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Efficient prime test

, 12 Nov 2013 CPOL
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The IsPrime algorithm will always find a number that divides n if it is composed.

Introduction

Prime numbers are essential in many fields of mathematics and computer science, especially cryptography. An interesting problem arises when we need to decide whether an integer is a prime number.

The straightforward, naïve algorithm for deciding if a number n is prime follows a procedure in which a loop from 2 to n-1 checks every time whether the number representing the step of the loop divides n and in that case returns false.

The previous algorithm runs in O (n). An improvement to the running time of the Naïve prime test can be achieved if we ask ourselves the question: Is it really necessary to loop from 2 to n-1? The answer to this question is no, is not necessary, it would be enough to loop only from 2 to squart(n).

Correctness of the IsPrime algorithm: Let’s assume that all numbers that divide n are greater than squart(n). If this is the case then the smallest number that can divide n is squart(n)+1, but, if n is composed then the smallest numbers dividing n must be greater or equal than [squart(n)+1] [squart(n)+1], but this product is greater than n, which is a contradiction, though there must be at least a number dividing n less than or equal to squart(n) proving that the IsPrime algorithm will always find a number that divides n if it is composed.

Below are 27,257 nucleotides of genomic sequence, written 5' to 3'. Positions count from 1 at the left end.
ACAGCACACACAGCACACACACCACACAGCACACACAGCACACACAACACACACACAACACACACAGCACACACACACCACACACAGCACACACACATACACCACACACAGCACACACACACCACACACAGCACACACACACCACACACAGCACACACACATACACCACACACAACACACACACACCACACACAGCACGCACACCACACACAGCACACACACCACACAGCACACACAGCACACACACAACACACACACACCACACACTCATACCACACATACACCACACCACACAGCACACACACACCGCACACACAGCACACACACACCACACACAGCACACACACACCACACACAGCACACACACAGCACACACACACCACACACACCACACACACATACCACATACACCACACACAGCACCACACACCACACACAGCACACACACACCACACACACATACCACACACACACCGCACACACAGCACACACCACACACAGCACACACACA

License

This article, along with any associated source code and files, is licensed under The Code Project Open License (CPOL)

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arnaldo.skywalker
Software Developer
Cuba Cuba
I'm a programmer and mathematician, graduated of Computer Science. Lover of Jazz, music, cinema and art in general.

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Comments and Discussions

 
QuestionThis is not "efficient" prime test Pin
fulloflove28-Feb-14 18:15
memberfulloflove28-Feb-14 18:15 
QuestionNot the prime example of optimization Pin
CaldasGSM12-Nov-13 8:37
memberCaldasGSM12-Nov-13 8:37 
AnswerRe: Not the prime example of optimization Pin
arnaldo.skywalker12-Nov-13 9:36
memberarnaldo.skywalker12-Nov-13 9:36 
GeneralMessage Removed Pin
bharat_h0312-Nov-13 23:49
memberbharat_h0312-Nov-13 23:49 
GeneralRe: Not the prime example of optimization Pin
arnaldo.skywalker14-Nov-13 5:07
memberarnaldo.skywalker14-Nov-13 5:07 
GeneralRe: Not the prime example of optimization Pin
bharat_h0321-Nov-13 1:01
memberbharat_h0321-Nov-13 1:01 
QuestionThere are several prime sieves. Pin
Pete O'Hanlon12-Nov-13 6:59
protectorPete O'Hanlon12-Nov-13 6:59 
Why not use something like the Sieve of Eratosthenes to sort this out.
AnswerRe: There are several prime sieves. Pin
arnaldo.skywalker12-Nov-13 7:53
memberarnaldo.skywalker12-Nov-13 7:53 
GeneralRe: There are several prime sieves. Pin
PIEBALDconsult12-Nov-13 12:06
professionalPIEBALDconsult12-Nov-13 12:06 
GeneralRe: There are several prime sieves. Pin
arnaldo.skywalker14-Nov-13 5:11
memberarnaldo.skywalker14-Nov-13 5:11 

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